Pull Them Pistols or Whistle Dixie

Pull Them Pistols or Whistle Dixie

[This piece was originally published in the Fayette Tribune in March 2017].

In Clint Eastwood’s masterpiece, The Outlaw Josey Wales, the wanted rebel, Josey, encounters four union soldiers outside a general store. A snake-oil salesman recognizes Josey and shouts his name. The soldiers know they have to try to capture Wales, but fear to reach for a weapon, since Josey is lightning-quick. The tension builds as the soldiers sweat and stare, and Eastwood finally delivers his famous line: “are you boys gonna pull them pistols, or whistle Dixie?”

I thought of Josey while reading about the goings-on in Washington DC, and Charleston. In DC, the right wing caught up with the renegade they swore to rid the county of: Obamacare. Now they’ve got it surrounded, with control of the Congress and the Presidency, and pretty soon, the Supreme Court, too. All they have to do is pull the trigger, and it’s repealed. It’s the moment they’ve been waiting for all this time. But they all seem to have flap holsters, and they’re in no hurry.

Despite all the promises to repeal Obamacare “immediately,” or “on day one,” or with a special congressional session, the clock is still ticking. When the Republican bill was analyzed this week, it turned out it would leave 24,000,000 more Americans without insurance compared to the Affordable Care Act. That is somewhat embarrassing for Trump, who promised he would cover “everyone.”

Some on the right, including both of West Virginia’s U.S. Senators, say the Republican bill is much too harsh, and that we can’t possibly let it go forward and strip away insurance from millions who need it. Sens. Manchin and Capito both believe a lot of Obamacare has got to stay, even while they keep their distance from Obama himself. But other Republicans, like Ted Cruz and Rand Paul, say the bill is too generous, just another big-government giveaway, even if twenty-four million do lose their insurance. They want to repeal the law altogether and replace it with something else later on (they haven’t said what though). So it’s a standoff.

It’s not much different in Charleston. There the big crisis is over the state budget. For years, the right wing has said our government is full of wasteful spending that needs to be cut, and too-high taxes that need to come down. With near-supermajorities in the West Virginia House and Senate, they are suddenly in a position to do both. They can slash bloated budgets and lower taxes to their heart’s content. But for some reason, Republicans are hesitating at the moment of truth.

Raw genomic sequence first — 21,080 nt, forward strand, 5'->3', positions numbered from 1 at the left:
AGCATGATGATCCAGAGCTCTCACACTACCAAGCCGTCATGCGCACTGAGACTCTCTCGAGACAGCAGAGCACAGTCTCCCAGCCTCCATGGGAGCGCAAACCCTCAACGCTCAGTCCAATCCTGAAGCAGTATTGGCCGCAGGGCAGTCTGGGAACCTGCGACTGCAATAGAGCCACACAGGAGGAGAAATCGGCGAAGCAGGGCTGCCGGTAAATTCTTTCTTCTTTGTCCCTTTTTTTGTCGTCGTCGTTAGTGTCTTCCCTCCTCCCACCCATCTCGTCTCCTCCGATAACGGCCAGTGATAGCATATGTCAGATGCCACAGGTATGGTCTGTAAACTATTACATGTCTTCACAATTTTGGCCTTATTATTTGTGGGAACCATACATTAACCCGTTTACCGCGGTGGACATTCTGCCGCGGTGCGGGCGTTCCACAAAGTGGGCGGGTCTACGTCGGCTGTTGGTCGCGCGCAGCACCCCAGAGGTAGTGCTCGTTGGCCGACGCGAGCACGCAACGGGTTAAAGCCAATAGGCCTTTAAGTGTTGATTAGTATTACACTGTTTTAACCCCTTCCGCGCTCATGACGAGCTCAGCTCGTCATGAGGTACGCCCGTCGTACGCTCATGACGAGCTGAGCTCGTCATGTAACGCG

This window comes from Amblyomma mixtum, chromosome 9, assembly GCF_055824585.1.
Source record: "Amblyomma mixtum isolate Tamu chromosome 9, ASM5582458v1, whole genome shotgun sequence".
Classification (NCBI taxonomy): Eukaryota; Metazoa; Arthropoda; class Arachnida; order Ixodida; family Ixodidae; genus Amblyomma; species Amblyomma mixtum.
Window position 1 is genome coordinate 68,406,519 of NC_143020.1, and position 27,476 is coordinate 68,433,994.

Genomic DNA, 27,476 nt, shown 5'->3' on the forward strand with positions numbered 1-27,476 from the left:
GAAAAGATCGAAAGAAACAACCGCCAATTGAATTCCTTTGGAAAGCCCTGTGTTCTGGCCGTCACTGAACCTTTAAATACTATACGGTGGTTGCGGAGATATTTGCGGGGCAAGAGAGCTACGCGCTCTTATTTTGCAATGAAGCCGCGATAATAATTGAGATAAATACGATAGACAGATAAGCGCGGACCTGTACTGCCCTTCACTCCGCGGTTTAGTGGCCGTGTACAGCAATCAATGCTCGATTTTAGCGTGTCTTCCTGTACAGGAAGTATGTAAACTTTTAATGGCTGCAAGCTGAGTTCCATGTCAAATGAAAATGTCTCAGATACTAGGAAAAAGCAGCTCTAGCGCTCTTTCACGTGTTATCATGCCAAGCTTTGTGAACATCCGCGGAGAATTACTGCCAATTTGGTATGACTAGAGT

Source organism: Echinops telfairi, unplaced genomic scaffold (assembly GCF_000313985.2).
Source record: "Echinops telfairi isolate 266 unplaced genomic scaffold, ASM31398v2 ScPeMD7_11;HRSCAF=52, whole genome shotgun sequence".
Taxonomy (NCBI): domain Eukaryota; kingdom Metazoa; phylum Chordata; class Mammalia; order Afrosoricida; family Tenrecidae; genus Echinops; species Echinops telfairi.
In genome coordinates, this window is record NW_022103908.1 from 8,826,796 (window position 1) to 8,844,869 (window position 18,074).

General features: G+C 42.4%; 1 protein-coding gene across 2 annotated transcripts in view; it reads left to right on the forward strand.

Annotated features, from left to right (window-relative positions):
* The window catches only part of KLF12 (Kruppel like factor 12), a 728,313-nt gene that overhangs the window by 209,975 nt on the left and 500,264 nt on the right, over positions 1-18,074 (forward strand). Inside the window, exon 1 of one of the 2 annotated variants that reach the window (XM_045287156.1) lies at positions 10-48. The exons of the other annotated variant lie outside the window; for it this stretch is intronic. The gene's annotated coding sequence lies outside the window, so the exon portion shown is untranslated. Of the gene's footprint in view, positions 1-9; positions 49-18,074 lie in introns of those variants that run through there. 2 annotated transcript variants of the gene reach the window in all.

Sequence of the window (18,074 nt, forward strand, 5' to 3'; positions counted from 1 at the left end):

First they said they’d get rid of the income tax, but when the bill was analyzed and they found out that would turn a $600,000,000 deficit into a $1,000,000,000 deficit, they went back to the drawing board. Then they said it was the Governor’s job to identify the cuts. When he didn’t bite, Senate President Carmichael and House Speaker Armstead released a list of general categories in the budget they were planning to cut, with no specifics. They did mention that they were “courageous” to include DHHR and K-12 education among the list of places to cut.

On further questioning, they said it would be up to the agencies to decide what exactly to cut. You might have thought that the Republicans would know, since they’ve been going on about the waste forever, but you’d be wrong. “Others will find the waste” is their new theory. And remember those promises not to raise your taxes? That’s subject to change without notice. The new “consumption tax” takes the sales tax from 6% to 8% and applies it to more things we buy – including food, which Democrats had made tax-free. Republicans plan to boost taxes on what regular folks buy as a way to make up for the money they’ll need later to get rid of income taxes on people who are wealthy. Not at all what they promised.

I wonder how many people who voted Republican thought they were getting higher taxes, less education for our kids, less drug treatment, less services for struggling families, and a tax cut targeted for the rich? It sure isn’t what they campaigned on, but here we are. West Virginia Republicans are playing the same game as DC ones: they don’t do what they said they came to do. Dozens of times, the Republican Congress “repealed Obamacare” – when they knew Obama would veto it. “Just give us the Presidency and we’ll do it!” they said. Now it’s time to deliver and, well, you know.

For my part, I think West Virginia needs expanded Medicaid. We need subsidies for individuals who are self-employed to be able to buy a policy and get coverage. A coal miner from McDowell County said during Bernie Sanders’ nationally-televised town hall this week that every American citizen deserves health care and the West Virginians in McDowell should get it regardless of their ability to pay. He and Bernie are correct if you ask me. Our state is owed a debt for its service to the country.

Likewise, our schools need more funding, not less. Regular people cannot afford the Republican “consumption tax” and shouldn’t have to pay it just so the wealthy can avoid income taxes. We need more drug treatment and more support for at-risk families, not less. That’s the plan that should be on the table.

But the hard right promised to hunt down and destroy Obamacare in Washington, and they won the election. The hard right said they would cut services in Charleston, and they won the election. Now it’s time for them to go to work. But instead of staring into the eyes of Josey Wales, they’re staring down us West Virginians, and the rest of the American people.

I’m betting they whistle Dixie.